Springtime Branding Southwest Idaho

The opposing teams

Starting the end of March each spring, here in Southwest Idaho, on into May and occasionally June we rope and drag calves to a branding fire. We includes myself, 3 of my sons, a daughter and now some grandsons. One branding that we attend is referred to as the 3rd generation Hoffman/Spaulding branding.

Originally it was Ted Hoffman, a good friend and local vet, myself and our kids. The kids were pretty young at first but were soon riding and roping and not content to just work the ground.

Swing a loop! Yes you heard me, we rope em here in Southwest Idaho and a branding table is a cuss word most places. There’s a few folks still using them but they are few and far between around here. I come close to losing the tip of the small finger on my left hand to a branding table in Montana over forty years ago so you can only imagine my opinion of them; actually don’t ask as I would rather not use that language on my blog.

Kole and I looking for our next target; riding horses we have bred and raised, Ezzie under me and Kole a straddle Cinco. Cinco was born May 5th so Cinco seemed to be a fitting name; the little bugger can work for a living but he’s got a naughty side to him.

Roping both ends is my favorite way to get them to the fire, ‘them’ of course are calves. Small and new born or 2 months old and rowdy its the best way to get them to the fire. Ropers that are rough on cattle, horses and crew usually don’t get invited back. Although  I have seen some pretty unwarranted things at a branding and no one said a word. Like the time a world famous Cowboy clinician and a client stretched a 35 pound Corriente calf chest high; I suppose it depends on who you are as to whether you get chewed out or lose your invitation.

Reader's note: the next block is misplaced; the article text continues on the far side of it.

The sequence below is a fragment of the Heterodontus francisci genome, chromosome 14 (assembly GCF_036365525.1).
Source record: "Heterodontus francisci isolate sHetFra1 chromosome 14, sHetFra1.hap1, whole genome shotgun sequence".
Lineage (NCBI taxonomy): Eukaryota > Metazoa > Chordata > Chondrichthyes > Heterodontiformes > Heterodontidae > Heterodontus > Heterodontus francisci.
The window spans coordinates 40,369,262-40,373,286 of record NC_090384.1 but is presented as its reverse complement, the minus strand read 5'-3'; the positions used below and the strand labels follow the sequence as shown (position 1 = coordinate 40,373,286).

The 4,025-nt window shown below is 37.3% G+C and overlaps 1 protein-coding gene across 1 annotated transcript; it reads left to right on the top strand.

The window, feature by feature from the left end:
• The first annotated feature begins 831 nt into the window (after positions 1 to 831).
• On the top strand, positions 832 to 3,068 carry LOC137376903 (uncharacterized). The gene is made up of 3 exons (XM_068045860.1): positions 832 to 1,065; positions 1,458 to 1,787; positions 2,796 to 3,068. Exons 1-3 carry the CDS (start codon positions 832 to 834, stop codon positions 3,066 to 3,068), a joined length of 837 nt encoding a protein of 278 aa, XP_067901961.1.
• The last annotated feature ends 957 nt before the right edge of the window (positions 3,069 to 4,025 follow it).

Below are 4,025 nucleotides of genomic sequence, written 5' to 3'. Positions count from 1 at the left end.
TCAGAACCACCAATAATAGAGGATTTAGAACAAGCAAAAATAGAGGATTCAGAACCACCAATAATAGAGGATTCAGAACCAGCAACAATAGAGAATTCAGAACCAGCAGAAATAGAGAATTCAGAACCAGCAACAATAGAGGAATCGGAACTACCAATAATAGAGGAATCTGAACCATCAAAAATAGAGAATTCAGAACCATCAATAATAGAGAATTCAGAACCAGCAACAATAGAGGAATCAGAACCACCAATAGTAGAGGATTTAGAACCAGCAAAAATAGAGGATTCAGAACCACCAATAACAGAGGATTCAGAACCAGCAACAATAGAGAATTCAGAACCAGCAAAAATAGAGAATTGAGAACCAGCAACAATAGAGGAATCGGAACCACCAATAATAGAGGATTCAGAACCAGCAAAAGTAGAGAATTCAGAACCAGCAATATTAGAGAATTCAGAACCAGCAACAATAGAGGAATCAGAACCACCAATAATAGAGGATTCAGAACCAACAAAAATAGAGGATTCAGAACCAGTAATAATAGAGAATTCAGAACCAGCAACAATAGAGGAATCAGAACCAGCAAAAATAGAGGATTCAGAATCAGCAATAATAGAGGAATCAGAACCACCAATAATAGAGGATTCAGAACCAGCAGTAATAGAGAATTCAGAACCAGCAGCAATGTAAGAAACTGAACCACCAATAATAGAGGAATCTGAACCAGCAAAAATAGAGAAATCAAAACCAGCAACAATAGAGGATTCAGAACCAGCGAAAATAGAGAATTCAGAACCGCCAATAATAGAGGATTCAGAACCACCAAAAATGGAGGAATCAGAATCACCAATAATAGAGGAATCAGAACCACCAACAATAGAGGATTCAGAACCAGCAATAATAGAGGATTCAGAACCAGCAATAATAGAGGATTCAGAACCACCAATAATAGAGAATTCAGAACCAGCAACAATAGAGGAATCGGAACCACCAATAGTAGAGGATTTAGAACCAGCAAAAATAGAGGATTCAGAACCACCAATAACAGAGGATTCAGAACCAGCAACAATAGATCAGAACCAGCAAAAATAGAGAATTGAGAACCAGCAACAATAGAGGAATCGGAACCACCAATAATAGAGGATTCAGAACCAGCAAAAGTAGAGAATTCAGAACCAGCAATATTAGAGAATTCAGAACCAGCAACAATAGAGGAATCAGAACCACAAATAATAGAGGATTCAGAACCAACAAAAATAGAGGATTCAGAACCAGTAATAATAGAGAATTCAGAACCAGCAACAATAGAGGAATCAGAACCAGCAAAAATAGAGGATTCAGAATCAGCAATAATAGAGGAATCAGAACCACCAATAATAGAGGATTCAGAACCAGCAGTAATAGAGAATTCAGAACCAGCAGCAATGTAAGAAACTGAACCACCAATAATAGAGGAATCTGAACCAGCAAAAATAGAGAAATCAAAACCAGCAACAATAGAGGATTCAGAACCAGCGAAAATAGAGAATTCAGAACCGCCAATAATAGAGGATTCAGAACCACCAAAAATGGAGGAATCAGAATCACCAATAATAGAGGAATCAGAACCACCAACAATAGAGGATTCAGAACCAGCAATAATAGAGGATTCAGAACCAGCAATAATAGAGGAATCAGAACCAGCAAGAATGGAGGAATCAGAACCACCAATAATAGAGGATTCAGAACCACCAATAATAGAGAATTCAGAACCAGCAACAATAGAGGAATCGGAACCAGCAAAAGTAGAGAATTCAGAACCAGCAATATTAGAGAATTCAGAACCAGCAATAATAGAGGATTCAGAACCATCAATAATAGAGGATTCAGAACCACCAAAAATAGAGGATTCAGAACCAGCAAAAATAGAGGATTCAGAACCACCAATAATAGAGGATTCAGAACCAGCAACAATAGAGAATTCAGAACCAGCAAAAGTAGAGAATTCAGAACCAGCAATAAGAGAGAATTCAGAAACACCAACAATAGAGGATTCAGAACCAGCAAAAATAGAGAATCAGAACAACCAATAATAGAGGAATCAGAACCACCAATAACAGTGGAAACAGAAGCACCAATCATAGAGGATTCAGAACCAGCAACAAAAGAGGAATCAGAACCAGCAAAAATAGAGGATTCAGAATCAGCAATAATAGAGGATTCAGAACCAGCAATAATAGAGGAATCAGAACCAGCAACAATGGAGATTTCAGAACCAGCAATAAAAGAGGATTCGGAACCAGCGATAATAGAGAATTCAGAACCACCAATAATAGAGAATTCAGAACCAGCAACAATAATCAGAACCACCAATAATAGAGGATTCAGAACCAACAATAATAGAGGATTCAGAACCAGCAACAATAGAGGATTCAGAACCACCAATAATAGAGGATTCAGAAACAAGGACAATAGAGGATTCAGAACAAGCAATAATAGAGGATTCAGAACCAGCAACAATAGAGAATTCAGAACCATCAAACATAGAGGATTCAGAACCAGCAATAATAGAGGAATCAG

Ezzie and I with a frisky one necked, looking to fit in heading to the fire. I’m riding her in the traditional double rein. It’s not required on her as she is straight up in the bridle, I just prefer it for a lot of my riding. She’s sensitive enough that a halter would do but the balance that a Spanish Spade with Santa Barbara check pieces puts on a horses face is unmatched. All of my horses pack it at one time or another.

I have seen ropers get off of their horse and pick a small calf up and carry it to the fire for branding, tagging, shots and castration if it is a bull calf rather than have a rope on each end and roughing up an undersized calf. A dead calf brings the rancher no income so how you handle yourself, your horse, your rope and his or her cattle is important.

Being able to rope is not all that is required to be invited to a branding in this area and maintain that invitation, horsemanship and roping etiquette is a must as well. That invitation can be hard earned and easily lost. One of the best ways to lose an invitation is to invite someone along without clearing it with the cattle owner. Several years ago while helping Ted brand calves at the Dillingham place out of Glenns Ferry, a friend of mine who had an invitation brought a couple along unannounced. I mentioned it to him that it was poor etiquette and he replied that he’d never been to a branding that there was too much help; that wasn’t the point. He lost his invitation to come back.

One of my least favorite ways to brand is to heel only and drag them to the fire and secure them with a head lock, refereed to ‘Norforks’ in this country. I don’t know if I spelled that correctly and don’t care enough to find out as I am not a fan of them. The one place that we brand that uses them my daughter ropes with me and and I keep telling her to toss them damn things in the river; she hasn’t yet but I keep hoping.

 

Victoria and her dad Al along with my grandson Harrison; I believe Al turned 80 this year